Watching Fructose – So What Fruit Can I Eat?
By Joan McDaniel July 8, 2012 Updated December 18, 2013
Continuing my story of finding something healthy to eat after being very sick:
Once I have found a safe breakfast Cereal, I wanted something to top it off.
I started my look around for articles. I never really enjoyed fruit, but knew it must be a major part of a good diet. I started to eat fruit, lots of it. Then one day an article showed which indicated how high the sugar content of some fruit is. One of my health problems is a border line high blood glucose readings. I had better watch my sugar intake. I cut way down on my fruit intake but still wanted the luxury of a sweet taste to my morning cereal or oatmeal plus I needed nutrition. I found verification for what I instinctively knew. Berries, Cranberries, Blueberries, and Strawberries are good for you. Again moderation was the answer. I can eat my fruit but no more than 24 grams a day. Cranberry, blueberry and strawberry contain some of the lowest counts of fructose or sugar.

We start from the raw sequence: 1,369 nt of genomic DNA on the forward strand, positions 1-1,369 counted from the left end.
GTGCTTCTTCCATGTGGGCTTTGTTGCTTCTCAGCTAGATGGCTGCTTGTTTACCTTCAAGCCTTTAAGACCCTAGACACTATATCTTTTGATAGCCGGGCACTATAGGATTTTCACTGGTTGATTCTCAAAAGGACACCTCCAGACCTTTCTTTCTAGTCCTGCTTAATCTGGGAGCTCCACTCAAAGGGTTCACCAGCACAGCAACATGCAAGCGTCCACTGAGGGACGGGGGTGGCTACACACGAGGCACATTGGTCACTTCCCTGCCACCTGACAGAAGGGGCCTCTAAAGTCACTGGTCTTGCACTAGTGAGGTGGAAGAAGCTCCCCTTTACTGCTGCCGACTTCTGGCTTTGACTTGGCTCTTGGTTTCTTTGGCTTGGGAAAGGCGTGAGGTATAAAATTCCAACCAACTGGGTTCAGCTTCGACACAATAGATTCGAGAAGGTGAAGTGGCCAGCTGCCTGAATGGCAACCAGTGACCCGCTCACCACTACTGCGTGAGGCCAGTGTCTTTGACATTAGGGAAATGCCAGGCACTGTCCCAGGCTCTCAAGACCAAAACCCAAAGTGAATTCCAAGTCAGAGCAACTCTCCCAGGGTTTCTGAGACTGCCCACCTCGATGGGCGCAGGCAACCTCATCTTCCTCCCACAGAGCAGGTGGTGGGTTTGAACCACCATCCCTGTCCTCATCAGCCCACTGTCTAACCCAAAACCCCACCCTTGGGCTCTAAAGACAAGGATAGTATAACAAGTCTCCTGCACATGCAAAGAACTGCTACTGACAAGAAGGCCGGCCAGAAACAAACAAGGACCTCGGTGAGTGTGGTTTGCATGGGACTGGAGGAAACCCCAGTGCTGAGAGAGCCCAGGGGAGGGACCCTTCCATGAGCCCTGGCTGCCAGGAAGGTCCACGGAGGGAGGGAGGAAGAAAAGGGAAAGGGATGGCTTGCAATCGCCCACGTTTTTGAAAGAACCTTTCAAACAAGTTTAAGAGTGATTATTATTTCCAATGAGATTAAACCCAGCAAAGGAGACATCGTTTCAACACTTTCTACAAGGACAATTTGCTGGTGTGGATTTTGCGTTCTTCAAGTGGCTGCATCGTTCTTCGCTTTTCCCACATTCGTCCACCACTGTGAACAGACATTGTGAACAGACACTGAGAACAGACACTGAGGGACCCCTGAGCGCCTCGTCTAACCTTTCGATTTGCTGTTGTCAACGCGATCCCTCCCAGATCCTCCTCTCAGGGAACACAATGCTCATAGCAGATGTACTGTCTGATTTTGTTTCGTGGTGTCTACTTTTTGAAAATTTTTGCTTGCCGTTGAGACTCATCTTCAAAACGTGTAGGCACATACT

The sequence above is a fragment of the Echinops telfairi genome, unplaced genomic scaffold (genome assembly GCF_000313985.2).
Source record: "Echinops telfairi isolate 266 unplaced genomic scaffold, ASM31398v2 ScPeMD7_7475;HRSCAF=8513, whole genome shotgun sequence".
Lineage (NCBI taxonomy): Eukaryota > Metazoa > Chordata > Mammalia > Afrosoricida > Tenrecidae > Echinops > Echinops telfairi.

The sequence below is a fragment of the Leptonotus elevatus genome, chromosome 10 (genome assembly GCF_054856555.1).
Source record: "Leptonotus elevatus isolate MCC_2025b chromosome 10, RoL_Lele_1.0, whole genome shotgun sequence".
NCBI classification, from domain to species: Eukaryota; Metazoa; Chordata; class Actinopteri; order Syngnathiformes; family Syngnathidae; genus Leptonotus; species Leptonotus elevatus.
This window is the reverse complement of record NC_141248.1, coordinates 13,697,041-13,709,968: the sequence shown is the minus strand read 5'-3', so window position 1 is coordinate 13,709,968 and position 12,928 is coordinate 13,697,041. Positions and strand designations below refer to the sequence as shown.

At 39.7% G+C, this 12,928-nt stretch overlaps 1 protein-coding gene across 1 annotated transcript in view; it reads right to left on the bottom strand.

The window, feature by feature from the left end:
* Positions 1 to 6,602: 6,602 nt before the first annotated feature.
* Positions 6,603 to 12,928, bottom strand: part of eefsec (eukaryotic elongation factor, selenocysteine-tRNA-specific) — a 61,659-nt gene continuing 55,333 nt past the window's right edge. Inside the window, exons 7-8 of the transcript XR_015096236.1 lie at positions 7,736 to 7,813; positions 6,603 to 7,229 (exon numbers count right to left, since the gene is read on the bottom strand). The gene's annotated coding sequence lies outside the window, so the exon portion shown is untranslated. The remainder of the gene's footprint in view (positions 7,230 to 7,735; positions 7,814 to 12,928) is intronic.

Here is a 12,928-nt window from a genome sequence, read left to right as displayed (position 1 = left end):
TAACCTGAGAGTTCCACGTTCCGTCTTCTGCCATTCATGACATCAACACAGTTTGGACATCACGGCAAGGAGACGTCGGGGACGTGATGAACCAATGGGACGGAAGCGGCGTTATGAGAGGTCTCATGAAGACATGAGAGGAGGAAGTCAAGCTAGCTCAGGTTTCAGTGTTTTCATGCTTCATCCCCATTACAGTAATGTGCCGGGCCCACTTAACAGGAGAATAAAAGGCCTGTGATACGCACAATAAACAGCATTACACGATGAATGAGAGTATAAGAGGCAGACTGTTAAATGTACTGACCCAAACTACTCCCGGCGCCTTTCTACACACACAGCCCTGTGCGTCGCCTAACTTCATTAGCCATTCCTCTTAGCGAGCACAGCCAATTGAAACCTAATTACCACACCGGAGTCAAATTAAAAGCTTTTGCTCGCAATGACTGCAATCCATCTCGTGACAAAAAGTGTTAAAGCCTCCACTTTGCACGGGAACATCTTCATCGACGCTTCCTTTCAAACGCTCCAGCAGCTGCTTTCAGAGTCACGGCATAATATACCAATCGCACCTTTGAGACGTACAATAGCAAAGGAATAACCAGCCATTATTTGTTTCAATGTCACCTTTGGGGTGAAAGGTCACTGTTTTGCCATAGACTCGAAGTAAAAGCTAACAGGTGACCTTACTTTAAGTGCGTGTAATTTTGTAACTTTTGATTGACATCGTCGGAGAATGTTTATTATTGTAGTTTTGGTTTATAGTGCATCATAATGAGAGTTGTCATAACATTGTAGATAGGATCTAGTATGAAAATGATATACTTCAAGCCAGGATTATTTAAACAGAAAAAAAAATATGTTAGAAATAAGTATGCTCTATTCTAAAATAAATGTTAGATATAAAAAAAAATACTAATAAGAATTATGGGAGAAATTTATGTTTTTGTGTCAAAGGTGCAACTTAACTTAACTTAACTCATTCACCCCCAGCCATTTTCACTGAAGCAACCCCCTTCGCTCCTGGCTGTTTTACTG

Concerning nutritional benefits: Researchers have found that berry fruits change the way neurons in the brain communicate. These changes in signaling can prevent inflammation in the brain that contributes to neuronal damage and helps to improve both motor control and cognition. The study confirmed the potent multi-modal effect of berry consumption, but indicated that further studies would be required to determine if benefits are a result of individual compounds shared between berry fruits or whether the unique combinations of chemicals in each berry fruit simply have similar effects.